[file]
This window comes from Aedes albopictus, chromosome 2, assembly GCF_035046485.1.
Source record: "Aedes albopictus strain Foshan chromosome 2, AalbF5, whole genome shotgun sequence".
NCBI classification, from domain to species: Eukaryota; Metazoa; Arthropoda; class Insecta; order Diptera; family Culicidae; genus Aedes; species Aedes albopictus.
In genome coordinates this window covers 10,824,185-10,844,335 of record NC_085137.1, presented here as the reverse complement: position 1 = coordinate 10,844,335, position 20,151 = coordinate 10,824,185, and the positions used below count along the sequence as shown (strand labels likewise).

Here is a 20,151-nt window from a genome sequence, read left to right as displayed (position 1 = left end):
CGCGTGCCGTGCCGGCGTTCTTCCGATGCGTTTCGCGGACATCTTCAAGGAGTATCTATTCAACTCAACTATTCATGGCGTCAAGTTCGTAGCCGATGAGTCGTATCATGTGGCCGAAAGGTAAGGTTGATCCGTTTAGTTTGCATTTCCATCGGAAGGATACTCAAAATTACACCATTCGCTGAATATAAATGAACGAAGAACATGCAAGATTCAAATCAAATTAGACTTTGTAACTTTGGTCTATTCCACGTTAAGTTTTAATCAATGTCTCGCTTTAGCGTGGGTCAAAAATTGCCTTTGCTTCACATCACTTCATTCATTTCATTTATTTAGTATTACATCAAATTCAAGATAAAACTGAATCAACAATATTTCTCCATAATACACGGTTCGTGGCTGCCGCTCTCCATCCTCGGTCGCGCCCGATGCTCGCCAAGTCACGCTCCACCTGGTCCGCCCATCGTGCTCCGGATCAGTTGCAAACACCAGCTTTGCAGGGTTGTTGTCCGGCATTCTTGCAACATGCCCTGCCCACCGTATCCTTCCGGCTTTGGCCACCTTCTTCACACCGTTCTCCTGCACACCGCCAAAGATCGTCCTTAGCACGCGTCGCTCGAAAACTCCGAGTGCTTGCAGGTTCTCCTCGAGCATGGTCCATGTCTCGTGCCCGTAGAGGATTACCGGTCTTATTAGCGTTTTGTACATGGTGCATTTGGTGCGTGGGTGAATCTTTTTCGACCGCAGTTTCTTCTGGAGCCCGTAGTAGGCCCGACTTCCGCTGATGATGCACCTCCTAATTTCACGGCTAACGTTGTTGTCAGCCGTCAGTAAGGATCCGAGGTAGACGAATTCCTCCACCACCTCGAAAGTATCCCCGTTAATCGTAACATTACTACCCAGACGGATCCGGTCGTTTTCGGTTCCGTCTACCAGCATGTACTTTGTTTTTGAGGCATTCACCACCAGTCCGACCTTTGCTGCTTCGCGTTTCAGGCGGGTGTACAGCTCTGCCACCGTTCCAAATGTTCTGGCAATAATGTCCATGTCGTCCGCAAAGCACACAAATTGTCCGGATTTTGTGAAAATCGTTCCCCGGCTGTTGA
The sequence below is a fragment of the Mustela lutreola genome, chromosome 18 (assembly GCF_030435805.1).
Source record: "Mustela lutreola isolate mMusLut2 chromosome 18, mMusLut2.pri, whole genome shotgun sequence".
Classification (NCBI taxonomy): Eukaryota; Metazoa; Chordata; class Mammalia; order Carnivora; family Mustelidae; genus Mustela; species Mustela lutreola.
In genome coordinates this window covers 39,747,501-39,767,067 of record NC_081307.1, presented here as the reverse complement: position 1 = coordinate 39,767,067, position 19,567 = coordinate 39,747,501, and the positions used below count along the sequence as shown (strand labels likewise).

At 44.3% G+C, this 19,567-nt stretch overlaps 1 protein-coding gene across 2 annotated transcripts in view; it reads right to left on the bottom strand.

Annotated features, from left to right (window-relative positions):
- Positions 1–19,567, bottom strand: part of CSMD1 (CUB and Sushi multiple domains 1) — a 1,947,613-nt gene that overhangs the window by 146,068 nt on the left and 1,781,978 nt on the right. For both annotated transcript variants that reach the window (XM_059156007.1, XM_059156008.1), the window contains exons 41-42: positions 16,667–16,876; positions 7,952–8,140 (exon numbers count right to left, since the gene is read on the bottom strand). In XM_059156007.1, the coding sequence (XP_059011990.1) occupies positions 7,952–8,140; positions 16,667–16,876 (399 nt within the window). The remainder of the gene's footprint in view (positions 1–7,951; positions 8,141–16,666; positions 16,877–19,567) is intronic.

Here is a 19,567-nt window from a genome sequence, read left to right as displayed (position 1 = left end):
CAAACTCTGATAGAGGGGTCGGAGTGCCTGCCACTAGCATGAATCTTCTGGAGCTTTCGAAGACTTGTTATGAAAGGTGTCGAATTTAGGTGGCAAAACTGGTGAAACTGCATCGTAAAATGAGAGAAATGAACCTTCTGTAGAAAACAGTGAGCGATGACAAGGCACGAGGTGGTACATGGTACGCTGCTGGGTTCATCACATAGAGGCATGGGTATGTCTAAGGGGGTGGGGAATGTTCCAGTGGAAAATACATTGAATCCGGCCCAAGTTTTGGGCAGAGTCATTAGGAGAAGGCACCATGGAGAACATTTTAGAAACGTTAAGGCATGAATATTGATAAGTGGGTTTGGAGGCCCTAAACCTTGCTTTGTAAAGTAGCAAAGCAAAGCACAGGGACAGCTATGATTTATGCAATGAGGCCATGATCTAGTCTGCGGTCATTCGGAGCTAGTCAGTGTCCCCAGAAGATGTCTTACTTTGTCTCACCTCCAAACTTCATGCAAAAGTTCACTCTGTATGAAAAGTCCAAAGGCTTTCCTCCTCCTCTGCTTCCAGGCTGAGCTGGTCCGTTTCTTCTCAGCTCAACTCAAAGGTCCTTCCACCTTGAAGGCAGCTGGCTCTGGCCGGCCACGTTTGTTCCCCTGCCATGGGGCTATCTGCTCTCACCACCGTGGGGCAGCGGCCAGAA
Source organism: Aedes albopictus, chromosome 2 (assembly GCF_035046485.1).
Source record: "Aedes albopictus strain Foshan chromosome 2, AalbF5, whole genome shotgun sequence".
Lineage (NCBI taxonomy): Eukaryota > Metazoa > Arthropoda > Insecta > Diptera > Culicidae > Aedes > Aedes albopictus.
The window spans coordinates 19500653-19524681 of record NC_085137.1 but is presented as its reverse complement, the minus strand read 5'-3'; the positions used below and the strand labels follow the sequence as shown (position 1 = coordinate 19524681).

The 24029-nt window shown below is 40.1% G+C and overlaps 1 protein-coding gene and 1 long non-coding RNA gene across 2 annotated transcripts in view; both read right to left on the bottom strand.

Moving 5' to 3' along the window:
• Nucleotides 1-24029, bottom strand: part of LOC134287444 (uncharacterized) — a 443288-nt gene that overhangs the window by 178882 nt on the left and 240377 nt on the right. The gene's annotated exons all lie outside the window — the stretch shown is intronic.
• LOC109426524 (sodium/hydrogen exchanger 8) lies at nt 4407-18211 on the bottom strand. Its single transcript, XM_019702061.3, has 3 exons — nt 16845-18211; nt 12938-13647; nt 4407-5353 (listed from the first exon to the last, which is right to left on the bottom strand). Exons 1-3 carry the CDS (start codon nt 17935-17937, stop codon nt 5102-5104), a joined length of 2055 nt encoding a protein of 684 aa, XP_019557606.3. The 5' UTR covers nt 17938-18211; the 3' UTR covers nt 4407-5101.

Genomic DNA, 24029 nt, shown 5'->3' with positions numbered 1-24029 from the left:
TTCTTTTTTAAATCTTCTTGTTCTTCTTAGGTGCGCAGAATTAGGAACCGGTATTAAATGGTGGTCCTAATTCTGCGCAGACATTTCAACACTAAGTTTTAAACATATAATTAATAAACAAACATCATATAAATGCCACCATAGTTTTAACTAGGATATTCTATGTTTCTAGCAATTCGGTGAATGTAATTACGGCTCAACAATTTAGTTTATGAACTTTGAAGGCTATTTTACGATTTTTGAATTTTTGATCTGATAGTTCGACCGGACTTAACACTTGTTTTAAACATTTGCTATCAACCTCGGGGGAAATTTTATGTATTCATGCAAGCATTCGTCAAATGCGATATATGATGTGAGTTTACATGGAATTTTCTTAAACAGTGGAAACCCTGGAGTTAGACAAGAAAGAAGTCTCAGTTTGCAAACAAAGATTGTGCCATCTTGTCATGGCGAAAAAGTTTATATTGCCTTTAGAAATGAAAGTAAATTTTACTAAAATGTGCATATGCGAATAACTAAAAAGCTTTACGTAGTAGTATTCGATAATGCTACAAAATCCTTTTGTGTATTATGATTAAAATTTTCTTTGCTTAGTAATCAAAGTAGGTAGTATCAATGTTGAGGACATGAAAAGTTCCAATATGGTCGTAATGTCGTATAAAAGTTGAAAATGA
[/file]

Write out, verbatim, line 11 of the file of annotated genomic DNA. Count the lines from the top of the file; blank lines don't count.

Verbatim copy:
At 44.3% G+C, this 19,567-nt stretch overlaps 1 protein-coding gene across 2 annotated transcripts in view; it reads right to left on the bottom strand.